Microsoft is working on a software solution that would allow app developers to bring their Android apps to Windows 10 with little to no code changes by packaging them as an MSIX and allowing developers to submit them to the Microsoft Store.
The project is codenamed 'Latte' and it could show up as soon as next year, reported Windows Central, citing sources familiar with the matter.
Project Latte is likely powered by the Windows Subsystem for Linux (WSL.) Microsoft will need to provide its own Android subsystem for Android apps to actually run, however.
Microsoft has announced that WSL will soon get support for GUI Linux applications, as well as GPU acceleration which should aid the performance of apps running through WSL.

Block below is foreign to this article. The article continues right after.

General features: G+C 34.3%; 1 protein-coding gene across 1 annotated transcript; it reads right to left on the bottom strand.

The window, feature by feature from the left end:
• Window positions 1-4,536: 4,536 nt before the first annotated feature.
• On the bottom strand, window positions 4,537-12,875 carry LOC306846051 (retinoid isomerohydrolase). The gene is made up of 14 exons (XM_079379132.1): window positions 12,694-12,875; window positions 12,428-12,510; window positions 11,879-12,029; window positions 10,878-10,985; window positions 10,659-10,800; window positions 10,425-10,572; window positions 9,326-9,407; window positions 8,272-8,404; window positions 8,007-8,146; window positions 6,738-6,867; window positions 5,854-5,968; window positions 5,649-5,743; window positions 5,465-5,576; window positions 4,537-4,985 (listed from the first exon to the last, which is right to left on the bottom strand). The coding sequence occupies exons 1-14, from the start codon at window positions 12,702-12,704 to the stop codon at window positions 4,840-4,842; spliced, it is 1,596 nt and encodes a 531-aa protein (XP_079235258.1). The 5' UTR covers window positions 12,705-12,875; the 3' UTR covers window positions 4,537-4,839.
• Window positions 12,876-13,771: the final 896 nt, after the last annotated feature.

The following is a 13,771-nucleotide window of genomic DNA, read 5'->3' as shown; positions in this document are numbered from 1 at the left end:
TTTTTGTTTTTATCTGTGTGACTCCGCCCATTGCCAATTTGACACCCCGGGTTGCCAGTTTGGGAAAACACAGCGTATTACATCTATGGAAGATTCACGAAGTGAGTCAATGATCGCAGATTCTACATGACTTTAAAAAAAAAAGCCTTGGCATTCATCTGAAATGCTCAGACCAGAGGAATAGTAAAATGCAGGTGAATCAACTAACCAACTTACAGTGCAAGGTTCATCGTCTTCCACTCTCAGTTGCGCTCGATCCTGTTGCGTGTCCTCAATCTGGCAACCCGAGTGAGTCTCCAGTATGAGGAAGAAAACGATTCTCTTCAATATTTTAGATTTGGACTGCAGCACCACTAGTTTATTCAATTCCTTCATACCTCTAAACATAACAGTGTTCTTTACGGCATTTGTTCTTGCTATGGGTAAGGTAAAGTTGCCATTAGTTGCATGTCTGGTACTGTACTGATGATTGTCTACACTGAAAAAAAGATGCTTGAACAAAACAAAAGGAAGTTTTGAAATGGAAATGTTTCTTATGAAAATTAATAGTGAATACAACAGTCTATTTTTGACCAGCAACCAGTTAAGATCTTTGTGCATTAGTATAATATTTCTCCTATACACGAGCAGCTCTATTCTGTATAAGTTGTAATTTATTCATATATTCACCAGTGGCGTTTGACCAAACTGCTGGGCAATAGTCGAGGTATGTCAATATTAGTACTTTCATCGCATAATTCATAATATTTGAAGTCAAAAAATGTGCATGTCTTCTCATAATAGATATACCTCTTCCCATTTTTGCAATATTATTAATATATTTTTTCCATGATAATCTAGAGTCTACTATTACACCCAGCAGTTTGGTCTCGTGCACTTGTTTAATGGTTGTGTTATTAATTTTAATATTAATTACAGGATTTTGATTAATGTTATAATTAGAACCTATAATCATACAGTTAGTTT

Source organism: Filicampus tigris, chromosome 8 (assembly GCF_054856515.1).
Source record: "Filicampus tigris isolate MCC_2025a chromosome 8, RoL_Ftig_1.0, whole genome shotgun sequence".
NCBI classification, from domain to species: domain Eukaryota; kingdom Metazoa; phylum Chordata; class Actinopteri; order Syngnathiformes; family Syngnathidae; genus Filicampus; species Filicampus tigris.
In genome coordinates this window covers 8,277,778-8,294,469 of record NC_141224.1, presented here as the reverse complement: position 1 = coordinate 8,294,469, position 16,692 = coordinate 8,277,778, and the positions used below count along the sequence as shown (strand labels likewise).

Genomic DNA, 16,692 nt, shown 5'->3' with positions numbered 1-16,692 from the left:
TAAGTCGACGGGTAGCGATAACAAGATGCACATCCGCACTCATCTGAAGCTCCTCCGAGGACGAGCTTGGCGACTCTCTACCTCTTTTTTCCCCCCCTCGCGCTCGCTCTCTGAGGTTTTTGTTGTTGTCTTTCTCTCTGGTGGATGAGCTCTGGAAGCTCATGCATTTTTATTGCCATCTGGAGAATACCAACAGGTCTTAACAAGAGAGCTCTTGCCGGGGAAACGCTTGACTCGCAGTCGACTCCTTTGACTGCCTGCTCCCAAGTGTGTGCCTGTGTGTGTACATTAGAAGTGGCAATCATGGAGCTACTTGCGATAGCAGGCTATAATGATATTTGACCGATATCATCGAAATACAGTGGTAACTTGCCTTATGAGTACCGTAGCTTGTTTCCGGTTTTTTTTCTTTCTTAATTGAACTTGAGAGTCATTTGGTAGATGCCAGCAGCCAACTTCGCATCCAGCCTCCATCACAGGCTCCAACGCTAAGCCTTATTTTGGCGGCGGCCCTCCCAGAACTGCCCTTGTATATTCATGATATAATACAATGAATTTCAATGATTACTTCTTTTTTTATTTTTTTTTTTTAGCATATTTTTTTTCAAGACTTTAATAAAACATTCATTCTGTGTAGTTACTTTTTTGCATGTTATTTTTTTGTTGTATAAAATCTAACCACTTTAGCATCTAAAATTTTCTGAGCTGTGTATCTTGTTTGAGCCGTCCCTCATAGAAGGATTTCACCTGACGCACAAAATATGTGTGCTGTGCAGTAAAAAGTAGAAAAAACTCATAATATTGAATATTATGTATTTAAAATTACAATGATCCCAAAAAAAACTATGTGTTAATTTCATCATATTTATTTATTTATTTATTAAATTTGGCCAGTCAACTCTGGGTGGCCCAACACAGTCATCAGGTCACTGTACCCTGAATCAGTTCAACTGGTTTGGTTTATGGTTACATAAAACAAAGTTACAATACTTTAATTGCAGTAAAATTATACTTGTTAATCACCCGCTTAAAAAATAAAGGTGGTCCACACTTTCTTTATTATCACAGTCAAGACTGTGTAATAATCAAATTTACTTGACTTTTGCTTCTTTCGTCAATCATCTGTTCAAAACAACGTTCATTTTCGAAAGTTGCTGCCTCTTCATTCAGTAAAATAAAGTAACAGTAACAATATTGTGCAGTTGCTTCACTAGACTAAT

It's unlikely that Project Latte will include support for Play Services, as Google doesn't allow Play Services to be installed on anything other than native Android devices and Chrome OS. This means that apps which require Play Services APIs will need to be updated to remove those dependencies before they can be submitted on Windows 10, the Windows Central report said.
Currently, users can run Android apps on their PCs via app streaming using the 'Your Phone' app built into Windows 10, but this functionality has been limited to a handful of Samsung devices.
Project Latte will allow app developers to bring apps to Windows 10 that don't have a Windows version available.
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